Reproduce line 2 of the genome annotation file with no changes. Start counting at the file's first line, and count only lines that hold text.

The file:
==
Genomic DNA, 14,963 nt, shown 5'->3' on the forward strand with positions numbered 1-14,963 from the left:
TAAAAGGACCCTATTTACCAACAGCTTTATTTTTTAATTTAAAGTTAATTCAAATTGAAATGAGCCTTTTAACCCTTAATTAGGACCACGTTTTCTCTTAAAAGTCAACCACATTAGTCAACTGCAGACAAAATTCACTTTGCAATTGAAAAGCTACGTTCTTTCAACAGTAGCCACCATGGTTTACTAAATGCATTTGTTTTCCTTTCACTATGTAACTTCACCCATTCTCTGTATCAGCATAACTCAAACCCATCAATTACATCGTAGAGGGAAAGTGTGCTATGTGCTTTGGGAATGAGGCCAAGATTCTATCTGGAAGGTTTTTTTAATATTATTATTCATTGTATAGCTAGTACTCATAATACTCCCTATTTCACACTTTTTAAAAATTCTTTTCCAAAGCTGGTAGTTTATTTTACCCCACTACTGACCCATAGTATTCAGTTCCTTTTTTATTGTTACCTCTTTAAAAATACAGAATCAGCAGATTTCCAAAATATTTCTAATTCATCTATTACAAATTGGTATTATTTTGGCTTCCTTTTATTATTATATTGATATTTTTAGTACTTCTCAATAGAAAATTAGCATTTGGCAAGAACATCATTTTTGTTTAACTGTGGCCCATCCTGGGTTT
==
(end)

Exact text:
TAAAAGGACCCTATTTACCAACAGCTTTATTTTTTAATTTAAAGTTAATTCAAATTGAAATGAGCCTTTTAACCCTTAATTAGGACCACGTTTTCTCTTAAAAGTCAACCACATTAGTCAACTGCAGACAAAATTCACTTTGCAATTGAAAAGCTACGTTCTTTCAACAGTAGCCACCATGGTTTACTAAATGCATTTGTTTTCCTTTCACTATGTAACTTCACCCATTCTCTGTATCAGCATAACTCAAACCCATCAATTACATCGTAGAGGGAAAGTGTGCTATGTGCTTTGGGAATGAGGCCAAGATTCTATCTGGAAGGTTTTTTTAATATTATTATTCATTGTATAGCTAGTACTCATAATACTCCCTATTTCACACTTTTTAAAAATTCTTTTCCAAAGCTGGTAGTTTATTTTACCCCACTACTGACCCATAGTATTCAGTTCCTTTTTTATTGTTACCTCTTTAAAAATACAGAATCAGCAGATTTCCAAAATATTTCTAATTCATCTATTACAAATTGGTATTATTTTGGCTTCCTTTTATTATTATATTGATATTTTTAGTACTTCTCAATAGAAAATTAGCATTTGGCAAGAACATCATTTTTGTTTAACTGTGGCCCATCCTGGGTTT